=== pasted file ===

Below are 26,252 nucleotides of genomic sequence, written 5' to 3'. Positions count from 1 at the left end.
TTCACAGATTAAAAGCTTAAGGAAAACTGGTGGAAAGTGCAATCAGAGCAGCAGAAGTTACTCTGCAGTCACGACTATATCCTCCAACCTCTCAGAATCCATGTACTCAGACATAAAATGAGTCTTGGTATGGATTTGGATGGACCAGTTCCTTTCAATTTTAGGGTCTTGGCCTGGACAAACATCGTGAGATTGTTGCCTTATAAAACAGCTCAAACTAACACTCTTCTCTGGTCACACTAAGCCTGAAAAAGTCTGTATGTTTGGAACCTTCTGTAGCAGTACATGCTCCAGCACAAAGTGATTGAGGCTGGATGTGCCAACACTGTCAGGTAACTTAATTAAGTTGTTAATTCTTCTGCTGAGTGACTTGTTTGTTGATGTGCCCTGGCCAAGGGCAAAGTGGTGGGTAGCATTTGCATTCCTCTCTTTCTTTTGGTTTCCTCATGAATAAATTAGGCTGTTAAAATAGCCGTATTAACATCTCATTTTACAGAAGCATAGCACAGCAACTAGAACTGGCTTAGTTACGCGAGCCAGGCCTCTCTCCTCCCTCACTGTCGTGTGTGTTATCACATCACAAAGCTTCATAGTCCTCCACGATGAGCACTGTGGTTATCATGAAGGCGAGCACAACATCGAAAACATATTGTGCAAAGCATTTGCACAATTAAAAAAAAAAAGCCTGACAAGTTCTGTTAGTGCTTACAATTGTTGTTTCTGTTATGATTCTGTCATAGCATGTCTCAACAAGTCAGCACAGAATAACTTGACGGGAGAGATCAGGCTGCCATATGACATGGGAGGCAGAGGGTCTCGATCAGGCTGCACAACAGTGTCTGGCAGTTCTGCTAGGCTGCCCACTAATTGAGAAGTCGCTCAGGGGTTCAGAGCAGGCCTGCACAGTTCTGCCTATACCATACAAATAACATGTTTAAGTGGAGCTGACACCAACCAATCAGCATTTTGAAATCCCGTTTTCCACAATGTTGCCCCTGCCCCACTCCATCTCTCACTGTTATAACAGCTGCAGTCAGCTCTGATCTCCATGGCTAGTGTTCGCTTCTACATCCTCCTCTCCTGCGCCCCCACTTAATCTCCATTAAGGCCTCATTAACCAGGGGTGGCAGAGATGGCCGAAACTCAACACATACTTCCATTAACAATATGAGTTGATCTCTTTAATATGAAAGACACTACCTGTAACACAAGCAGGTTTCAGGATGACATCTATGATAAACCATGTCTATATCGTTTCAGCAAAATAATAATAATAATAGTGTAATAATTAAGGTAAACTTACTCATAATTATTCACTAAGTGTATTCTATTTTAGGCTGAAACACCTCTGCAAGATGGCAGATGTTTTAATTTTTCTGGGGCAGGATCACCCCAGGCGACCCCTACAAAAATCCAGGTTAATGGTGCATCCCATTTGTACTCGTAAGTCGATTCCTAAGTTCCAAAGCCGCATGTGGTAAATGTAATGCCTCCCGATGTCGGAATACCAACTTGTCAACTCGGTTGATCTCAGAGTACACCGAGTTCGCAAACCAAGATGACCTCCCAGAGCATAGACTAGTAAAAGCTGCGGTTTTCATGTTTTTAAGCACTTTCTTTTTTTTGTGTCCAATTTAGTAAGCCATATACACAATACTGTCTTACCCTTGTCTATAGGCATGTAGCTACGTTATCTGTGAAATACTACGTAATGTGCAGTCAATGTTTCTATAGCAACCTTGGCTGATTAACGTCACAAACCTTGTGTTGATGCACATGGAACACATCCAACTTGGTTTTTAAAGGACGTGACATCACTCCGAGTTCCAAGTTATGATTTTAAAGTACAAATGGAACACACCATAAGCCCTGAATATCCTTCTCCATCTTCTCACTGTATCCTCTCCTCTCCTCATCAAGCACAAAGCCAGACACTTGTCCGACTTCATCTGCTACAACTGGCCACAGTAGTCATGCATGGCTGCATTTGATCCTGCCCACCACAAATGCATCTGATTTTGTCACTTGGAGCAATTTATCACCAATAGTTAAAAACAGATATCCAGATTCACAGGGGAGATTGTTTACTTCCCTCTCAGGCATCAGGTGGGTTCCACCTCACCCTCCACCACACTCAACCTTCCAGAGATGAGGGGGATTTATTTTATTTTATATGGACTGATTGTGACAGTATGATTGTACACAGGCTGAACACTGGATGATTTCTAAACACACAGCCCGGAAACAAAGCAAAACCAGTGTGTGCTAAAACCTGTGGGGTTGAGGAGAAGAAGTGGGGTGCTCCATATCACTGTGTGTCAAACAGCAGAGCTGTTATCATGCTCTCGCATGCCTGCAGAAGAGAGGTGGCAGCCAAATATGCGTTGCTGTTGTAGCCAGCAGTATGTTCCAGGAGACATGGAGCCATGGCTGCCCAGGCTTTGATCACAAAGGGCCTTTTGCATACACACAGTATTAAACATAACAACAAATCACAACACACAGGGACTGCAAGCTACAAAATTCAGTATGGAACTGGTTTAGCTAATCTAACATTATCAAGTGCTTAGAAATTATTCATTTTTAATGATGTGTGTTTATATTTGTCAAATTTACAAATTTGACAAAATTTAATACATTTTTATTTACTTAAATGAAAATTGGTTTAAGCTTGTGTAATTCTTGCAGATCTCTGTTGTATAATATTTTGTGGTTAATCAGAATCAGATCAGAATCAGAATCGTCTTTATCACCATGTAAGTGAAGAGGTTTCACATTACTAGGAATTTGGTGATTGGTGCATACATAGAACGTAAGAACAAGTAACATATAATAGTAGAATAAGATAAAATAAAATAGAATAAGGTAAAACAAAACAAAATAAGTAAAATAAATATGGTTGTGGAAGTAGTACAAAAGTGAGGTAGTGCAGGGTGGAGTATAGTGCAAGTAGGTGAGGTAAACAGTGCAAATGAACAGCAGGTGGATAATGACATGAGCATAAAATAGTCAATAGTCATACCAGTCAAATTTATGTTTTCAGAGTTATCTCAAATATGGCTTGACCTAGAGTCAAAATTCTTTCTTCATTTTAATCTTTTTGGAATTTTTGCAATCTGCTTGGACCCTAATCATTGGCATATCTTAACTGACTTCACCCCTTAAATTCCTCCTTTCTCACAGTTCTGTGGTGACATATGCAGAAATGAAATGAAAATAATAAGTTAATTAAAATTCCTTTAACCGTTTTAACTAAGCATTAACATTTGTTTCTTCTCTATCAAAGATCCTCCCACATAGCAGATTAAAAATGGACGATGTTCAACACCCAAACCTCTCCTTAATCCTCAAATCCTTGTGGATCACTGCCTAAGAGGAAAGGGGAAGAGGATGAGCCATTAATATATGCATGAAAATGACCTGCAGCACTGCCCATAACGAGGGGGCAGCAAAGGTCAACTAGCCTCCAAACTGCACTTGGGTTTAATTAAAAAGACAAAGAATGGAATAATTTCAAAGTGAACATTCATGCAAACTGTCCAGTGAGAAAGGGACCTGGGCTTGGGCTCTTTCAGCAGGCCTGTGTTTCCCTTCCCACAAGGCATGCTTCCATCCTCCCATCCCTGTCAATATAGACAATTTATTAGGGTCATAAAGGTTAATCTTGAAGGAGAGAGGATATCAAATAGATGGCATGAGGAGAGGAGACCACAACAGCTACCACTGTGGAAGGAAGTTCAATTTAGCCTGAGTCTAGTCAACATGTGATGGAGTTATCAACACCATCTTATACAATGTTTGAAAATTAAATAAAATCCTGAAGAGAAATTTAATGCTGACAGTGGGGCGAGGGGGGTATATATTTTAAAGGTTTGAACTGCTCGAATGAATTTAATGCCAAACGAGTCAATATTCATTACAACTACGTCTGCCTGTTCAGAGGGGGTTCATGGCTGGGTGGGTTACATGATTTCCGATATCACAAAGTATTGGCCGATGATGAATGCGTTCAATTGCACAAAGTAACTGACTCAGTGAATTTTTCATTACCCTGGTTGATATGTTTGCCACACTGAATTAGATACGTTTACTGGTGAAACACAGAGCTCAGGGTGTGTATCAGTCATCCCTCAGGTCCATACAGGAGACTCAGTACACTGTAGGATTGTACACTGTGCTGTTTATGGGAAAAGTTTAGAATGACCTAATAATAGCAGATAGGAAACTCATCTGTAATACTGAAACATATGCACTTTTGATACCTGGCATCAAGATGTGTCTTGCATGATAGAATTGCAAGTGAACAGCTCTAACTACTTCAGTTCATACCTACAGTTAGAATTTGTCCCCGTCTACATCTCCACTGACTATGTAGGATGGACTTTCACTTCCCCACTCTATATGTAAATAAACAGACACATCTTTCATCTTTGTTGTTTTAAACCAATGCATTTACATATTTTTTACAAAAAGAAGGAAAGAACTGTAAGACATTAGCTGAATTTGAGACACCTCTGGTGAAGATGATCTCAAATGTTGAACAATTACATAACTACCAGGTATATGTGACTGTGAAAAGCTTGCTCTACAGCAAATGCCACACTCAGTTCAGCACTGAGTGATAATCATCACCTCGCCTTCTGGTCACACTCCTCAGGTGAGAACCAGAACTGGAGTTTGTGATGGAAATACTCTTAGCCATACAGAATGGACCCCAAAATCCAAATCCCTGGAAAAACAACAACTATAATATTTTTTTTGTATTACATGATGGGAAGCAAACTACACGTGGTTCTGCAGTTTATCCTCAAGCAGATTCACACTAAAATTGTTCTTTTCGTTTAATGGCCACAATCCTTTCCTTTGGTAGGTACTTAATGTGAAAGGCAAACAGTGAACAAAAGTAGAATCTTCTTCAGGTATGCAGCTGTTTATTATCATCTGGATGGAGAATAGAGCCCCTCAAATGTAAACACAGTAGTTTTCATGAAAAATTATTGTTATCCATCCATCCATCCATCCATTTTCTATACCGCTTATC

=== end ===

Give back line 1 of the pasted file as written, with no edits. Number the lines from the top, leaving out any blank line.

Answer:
Below are 26,252 nucleotides of genomic sequence, written 5' to 3'. Positions count from 1 at the left end.